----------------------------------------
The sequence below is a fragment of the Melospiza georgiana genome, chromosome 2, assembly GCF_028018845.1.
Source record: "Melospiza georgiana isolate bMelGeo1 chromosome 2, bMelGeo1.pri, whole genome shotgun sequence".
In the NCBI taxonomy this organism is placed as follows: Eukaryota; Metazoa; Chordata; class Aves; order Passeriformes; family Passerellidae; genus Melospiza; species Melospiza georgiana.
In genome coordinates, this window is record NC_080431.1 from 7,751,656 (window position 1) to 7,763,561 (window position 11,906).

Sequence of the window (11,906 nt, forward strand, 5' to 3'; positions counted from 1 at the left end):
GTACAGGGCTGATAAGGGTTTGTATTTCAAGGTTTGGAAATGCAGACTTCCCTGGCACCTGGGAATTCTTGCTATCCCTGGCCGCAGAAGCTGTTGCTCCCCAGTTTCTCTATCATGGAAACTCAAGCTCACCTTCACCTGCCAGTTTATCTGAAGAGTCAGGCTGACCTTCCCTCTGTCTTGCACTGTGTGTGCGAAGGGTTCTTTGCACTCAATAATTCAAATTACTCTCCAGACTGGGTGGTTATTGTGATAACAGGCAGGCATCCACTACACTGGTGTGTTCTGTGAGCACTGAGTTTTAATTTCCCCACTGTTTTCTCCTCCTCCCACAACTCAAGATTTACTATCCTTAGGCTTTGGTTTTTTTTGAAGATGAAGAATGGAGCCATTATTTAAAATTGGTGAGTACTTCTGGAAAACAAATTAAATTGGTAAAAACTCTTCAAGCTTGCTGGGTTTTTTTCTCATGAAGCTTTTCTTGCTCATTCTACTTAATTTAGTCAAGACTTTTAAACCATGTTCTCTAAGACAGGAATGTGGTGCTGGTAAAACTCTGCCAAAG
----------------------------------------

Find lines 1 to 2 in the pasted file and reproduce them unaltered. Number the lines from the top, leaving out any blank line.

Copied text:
The sequence below is a fragment of the Melospiza georgiana genome, chromosome 2, assembly GCF_028018845.1.
Source record: "Melospiza georgiana isolate bMelGeo1 chromosome 2, bMelGeo1.pri, whole genome shotgun sequence".